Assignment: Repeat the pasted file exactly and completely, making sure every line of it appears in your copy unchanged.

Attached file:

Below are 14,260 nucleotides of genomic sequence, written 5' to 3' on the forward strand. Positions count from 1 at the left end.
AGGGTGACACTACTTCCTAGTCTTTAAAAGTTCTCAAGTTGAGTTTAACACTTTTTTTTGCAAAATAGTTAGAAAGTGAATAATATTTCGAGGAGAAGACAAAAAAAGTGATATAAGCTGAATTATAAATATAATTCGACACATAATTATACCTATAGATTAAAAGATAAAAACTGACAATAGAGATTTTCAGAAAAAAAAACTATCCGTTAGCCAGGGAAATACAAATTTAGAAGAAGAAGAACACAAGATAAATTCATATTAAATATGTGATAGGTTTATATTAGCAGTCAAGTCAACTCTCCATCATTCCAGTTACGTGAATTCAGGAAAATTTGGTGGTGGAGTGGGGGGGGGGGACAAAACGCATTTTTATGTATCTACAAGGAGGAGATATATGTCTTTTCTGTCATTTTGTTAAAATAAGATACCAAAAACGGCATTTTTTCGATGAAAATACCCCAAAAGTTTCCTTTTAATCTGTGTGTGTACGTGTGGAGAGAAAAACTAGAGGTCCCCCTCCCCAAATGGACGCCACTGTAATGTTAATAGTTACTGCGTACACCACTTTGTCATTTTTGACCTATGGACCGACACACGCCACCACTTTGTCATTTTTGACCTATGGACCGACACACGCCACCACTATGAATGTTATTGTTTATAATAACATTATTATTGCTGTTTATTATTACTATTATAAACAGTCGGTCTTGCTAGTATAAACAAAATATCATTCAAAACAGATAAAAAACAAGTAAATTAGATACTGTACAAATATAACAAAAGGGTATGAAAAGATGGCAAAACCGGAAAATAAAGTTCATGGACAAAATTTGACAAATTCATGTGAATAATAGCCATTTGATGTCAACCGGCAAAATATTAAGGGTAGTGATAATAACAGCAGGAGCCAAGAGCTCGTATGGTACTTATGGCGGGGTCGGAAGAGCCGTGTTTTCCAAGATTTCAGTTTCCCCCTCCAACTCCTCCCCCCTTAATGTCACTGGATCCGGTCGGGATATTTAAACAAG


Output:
Below are 14,260 nucleotides of genomic sequence, written 5' to 3' on the forward strand. Positions count from 1 at the left end.
AGGGTGACACTACTTCCTAGTCTTTAAAAGTTCTCAAGTTGAGTTTAACACTTTTTTTTGCAAAATAGTTAGAAAGTGAATAATATTTCGAGGAGAAGACAAAAAAAGTGATATAAGCTGAATTATAAATATAATTCGACACATAATTATACCTATAGATTAAAAGATAAAAACTGACAATAGAGATTTTCAGAAAAAAAAACTATCCGTTAGCCAGGGAAATACAAATTTAGAAGAAGAAGAACACAAGATAAATTCATATTAAATATGTGATAGGTTTATATTAGCAGTCAAGTCAACTCTCCATCATTCCAGTTACGTGAATTCAGGAAAATTTGGTGGTGGAGTGGGGGGGGGGGACAAAACGCATTTTTATGTATCTACAAGGAGGAGATATATGTCTTTTCTGTCATTTTGTTAAAATAAGATACCAAAAACGGCATTTTTTCGATGAAAATACCCCAAAAGTTTCCTTTTAATCTGTGTGTGTACGTGTGGAGAGAAAAACTAGAGGTCCCCCTCCCCAAATGGACGCCACTGTAATGTTAATAGTTACTGCGTACACCACTTTGTCATTTTTGACCTATGGACCGACACACGCCACCACTTTGTCATTTTTGACCTATGGACCGACACACGCCACCACTATGAATGTTATTGTTTATAATAACATTATTATTGCTGTTTATTATTACTATTATAAACAGTCGGTCTTGCTAGTATAAACAAAATATCATTCAAAACAGATAAAAAACAAGTAAATTAGATACTGTACAAATATAACAAAAGGGTATGAAAAGATGGCAAAACCGGAAAATAAAGTTCATGGACAAAATTTGACAAATTCATGTGAATAATAGCCATTTGATGTCAACCGGCAAAATATTAAGGGTAGTGATAATAACAGCAGGAGCCAAGAGCTCGTATGGTACTTATGGCGGGGTCGGAAGAGCCGTGTTTTCCAAGATTTCAGTTTCCCCCTCCAACTCCTCCCCCCTTAATGTCACTGGATCCGGTCGGGATATTTAAACAAG